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  Home > Books > History > General >

Battling for Souls: The Vaad Hatzala Rescue Committee in Post War Germany
Battling for Souls: The Vaad Hatzala Rescue Committee in Post War Germany
 
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Dr. Alex Grobman

Publisher: Ktav


The truth about Orthodox Jewry and what happened in the DP Camps in the American Zone. It shows why and how the Jewish community falls apart in a crisis.

Battling for Souls: The Vaad Hatzala Rescue Committee in Post War Germany by Dr. Alex Grobman is an unusually revealing book about how the Jewish community works. What he finds is not pretty, but he doesn’t judge. And because his book is not a polemic, it has been endorsed by his main subjects—two major international Jewish organizations who have been at each other’s throats for decades. That is because, until now, no one has really examined the post-Holocaust period in Europe and looked at how Jewish organizations interact (or don’t!) in time of crisis. Grobman does so, by describing the situation through the eyes of a man with a single agenda--to bring Judaism back to the Jews devastated by the war. The man’s name was Rabbi Nathan Baruch, and he was there, in Germany, trying to make it all “come together.” This is a behind the scenes story of what happened in the DP camps of Europe. Every Jewish organization was essentially interested in rehabilitating the survivors in their own image. The battle for their souls was on. The Vaad was instrumental in recreating an observant Jewish community in the Diaspora, and did whatever it deemed necessary to meet those goals. Battling for Souls is a case history of how the Jewish community reacts to itself in times of crises. And while many survivors went on to lead wonderful lives, this book is a sad story that today’s Jewish leaders, the professionals and the laypeople, need to read. That isn’t going to happen anytime soon, unless people who read this book tell them to read it, too.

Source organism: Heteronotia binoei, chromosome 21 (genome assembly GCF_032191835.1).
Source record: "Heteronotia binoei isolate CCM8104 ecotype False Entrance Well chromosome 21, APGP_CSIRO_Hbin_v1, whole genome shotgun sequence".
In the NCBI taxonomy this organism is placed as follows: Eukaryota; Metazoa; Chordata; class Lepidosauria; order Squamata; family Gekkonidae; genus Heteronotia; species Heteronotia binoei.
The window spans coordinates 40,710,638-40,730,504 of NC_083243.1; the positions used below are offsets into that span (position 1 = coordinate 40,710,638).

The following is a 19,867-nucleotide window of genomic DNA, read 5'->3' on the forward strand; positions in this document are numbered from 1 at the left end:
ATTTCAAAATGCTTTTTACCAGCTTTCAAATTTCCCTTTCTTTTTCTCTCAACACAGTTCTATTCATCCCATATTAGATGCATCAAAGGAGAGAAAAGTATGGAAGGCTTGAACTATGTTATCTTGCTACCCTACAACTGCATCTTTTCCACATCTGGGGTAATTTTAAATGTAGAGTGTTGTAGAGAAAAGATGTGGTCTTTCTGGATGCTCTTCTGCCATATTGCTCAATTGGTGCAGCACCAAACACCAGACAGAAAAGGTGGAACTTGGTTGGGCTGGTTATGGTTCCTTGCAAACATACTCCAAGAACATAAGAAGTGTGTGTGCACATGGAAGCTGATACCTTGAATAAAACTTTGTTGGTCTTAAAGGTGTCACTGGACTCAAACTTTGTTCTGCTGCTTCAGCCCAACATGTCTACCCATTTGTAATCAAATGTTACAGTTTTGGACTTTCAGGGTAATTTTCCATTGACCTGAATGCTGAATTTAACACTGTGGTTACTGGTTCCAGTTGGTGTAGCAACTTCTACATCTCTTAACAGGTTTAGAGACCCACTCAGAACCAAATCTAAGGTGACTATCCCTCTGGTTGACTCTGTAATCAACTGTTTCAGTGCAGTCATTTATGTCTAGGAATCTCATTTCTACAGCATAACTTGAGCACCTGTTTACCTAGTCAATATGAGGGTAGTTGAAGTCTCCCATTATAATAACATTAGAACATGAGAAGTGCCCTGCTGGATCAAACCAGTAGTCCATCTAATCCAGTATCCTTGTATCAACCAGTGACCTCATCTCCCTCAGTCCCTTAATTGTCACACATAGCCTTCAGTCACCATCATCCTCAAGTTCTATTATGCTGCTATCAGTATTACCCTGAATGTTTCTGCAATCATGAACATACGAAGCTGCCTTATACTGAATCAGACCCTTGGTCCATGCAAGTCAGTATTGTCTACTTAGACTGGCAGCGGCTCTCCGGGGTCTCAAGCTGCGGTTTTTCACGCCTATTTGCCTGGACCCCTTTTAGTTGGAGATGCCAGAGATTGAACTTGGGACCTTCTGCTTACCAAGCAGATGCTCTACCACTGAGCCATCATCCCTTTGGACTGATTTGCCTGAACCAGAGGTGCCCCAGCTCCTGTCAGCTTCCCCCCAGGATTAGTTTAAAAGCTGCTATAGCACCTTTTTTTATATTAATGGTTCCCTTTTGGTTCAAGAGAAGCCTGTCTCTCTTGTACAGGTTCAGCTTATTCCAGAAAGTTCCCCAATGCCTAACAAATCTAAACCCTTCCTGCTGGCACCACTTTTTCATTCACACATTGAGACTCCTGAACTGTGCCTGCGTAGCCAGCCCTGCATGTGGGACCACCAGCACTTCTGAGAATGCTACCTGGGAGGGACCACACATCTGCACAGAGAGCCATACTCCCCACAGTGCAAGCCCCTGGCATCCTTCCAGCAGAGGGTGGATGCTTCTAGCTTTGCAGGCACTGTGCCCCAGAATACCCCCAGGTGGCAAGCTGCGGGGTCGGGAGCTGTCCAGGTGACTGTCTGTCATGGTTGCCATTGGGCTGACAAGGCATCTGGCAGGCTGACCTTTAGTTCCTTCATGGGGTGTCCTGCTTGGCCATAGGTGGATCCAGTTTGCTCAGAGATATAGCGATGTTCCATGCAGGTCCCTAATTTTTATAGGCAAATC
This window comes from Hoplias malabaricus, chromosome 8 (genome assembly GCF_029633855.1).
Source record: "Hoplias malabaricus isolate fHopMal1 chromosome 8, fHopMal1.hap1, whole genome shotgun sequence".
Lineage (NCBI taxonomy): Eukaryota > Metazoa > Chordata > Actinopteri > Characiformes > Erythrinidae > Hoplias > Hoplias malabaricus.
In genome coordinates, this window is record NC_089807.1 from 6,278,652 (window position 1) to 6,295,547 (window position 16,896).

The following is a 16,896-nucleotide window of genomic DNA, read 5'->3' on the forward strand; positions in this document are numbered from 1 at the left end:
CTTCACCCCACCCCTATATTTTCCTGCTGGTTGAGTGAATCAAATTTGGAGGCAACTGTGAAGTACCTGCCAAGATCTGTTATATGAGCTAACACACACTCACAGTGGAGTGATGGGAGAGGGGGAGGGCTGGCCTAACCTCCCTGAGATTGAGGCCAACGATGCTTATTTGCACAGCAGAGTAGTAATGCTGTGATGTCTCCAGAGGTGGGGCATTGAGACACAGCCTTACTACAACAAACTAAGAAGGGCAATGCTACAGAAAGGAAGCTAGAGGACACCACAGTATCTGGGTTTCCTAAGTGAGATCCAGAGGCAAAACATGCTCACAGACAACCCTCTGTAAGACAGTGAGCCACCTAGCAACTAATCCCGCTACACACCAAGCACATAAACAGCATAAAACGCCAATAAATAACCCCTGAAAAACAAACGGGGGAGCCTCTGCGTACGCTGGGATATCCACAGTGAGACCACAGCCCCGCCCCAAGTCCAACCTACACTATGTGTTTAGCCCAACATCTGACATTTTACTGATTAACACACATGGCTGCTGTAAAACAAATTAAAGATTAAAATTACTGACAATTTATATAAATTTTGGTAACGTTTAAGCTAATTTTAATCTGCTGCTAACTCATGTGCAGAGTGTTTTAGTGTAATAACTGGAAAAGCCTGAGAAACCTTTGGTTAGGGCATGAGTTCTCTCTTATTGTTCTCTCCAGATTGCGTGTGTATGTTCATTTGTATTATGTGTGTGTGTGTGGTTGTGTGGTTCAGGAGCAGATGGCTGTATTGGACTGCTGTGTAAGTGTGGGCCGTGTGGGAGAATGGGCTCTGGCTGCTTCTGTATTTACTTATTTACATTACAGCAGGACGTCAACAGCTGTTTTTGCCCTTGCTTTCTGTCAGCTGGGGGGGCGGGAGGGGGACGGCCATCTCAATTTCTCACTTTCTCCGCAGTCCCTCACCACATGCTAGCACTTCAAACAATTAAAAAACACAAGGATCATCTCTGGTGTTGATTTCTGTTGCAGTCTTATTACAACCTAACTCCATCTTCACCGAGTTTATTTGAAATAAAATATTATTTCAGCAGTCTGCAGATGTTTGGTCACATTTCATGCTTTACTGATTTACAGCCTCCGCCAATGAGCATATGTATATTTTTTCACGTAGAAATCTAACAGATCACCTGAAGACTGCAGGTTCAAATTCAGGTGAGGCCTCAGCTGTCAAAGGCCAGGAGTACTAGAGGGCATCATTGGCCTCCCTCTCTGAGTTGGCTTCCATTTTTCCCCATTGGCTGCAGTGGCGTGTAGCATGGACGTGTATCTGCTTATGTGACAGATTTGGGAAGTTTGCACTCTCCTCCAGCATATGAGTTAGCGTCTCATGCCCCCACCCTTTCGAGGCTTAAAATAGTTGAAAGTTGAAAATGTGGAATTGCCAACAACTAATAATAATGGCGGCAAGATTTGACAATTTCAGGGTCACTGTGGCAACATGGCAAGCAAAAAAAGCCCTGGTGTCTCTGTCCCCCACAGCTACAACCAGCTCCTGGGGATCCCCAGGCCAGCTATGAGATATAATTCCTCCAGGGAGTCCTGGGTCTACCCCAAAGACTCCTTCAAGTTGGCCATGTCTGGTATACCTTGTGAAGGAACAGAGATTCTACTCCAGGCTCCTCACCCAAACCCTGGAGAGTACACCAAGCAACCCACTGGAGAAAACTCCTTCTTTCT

Battling for Souls gives us a new perspective on the history of the post-WWII period and the activities of Orthodox Jewry in America and in Europe. Dr. Grobman's research reveals new aspects of the Vaad Hatzala's activities and those of other relief organizations that have never been available to historians before. This unprecedented presentation helps us understand some of the residual misgivings different populations have about each other in today's Jewish community. These misgivings were based on conclusions from false assumptions. This book clears the air. —Rabbi Nison Wolpin, Editor, The Jewish Observer, Agudas Israel of America

Dr. Grobman has authored an objective and well-written book. He's done his homework and clearly explains the intricacies of power politics in the post-war period, and how it affected the Orthodox in the Displaced Persons Camps. It's a page-turning, must-read that dispels some harmful myths.—Steven Schwager, Executive Vice President, American Jewish Joint Distribution Committee

A fascinating, objective portrait of Vaad Hatzalah's post-Holocaust relief efforts on behalf of Orthodox survivors.—Dr. David Kranzler, Author of Thy Brother's Blood: The Orthodox Jewish Response During the Holocaust